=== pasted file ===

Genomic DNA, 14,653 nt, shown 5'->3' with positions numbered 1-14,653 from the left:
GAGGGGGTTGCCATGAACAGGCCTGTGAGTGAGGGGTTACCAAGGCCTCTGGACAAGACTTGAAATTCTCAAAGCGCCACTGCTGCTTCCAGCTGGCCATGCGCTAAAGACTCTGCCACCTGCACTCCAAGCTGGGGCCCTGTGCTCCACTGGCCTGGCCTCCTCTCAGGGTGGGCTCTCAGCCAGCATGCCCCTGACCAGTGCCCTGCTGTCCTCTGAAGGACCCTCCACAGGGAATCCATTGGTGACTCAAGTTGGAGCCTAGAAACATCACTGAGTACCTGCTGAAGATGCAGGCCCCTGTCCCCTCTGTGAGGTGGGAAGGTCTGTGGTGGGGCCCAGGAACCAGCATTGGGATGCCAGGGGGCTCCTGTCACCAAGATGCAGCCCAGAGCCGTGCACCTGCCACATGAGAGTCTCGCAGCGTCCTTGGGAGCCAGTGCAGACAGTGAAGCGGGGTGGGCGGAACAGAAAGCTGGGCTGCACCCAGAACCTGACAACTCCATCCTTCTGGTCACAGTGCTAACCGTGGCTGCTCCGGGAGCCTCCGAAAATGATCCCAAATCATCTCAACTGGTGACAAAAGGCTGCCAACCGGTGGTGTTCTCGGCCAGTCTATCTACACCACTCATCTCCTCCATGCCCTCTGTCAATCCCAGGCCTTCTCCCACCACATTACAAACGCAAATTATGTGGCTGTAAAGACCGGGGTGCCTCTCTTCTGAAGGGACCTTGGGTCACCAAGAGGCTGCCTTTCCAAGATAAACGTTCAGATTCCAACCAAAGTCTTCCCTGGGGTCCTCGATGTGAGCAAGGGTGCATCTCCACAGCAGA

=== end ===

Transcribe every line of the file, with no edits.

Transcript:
Genomic DNA, 14,653 nt, shown 5'->3' with positions numbered 1-14,653 from the left:
GAGGGGGTTGCCATGAACAGGCCTGTGAGTGAGGGGTTACCAAGGCCTCTGGACAAGACTTGAAATTCTCAAAGCGCCACTGCTGCTTCCAGCTGGCCATGCGCTAAAGACTCTGCCACCTGCACTCCAAGCTGGGGCCCTGTGCTCCACTGGCCTGGCCTCCTCTCAGGGTGGGCTCTCAGCCAGCATGCCCCTGACCAGTGCCCTGCTGTCCTCTGAAGGACCCTCCACAGGGAATCCATTGGTGACTCAAGTTGGAGCCTAGAAACATCACTGAGTACCTGCTGAAGATGCAGGCCCCTGTCCCCTCTGTGAGGTGGGAAGGTCTGTGGTGGGGCCCAGGAACCAGCATTGGGATGCCAGGGGGCTCCTGTCACCAAGATGCAGCCCAGAGCCGTGCACCTGCCACATGAGAGTCTCGCAGCGTCCTTGGGAGCCAGTGCAGACAGTGAAGCGGGGTGGGCGGAACAGAAAGCTGGGCTGCACCCAGAACCTGACAACTCCATCCTTCTGGTCACAGTGCTAACCGTGGCTGCTCCGGGAGCCTCCGAAAATGATCCCAAATCATCTCAACTGGTGACAAAAGGCTGCCAACCGGTGGTGTTCTCGGCCAGTCTATCTACACCACTCATCTCCTCCATGCCCTCTGTCAATCCCAGGCCTTCTCCCACCACATTACAAACGCAAATTATGTGGCTGTAAAGACCGGGGTGCCTCTCTTCTGAAGGGACCTTGGGTCACCAAGAGGCTGCCTTTCCAAGATAAACGTTCAGATTCCAACCAAAGTCTTCCCTGGGGTCCTCGATGTGAGCAAGGGTGCATCTCCACAGCAGA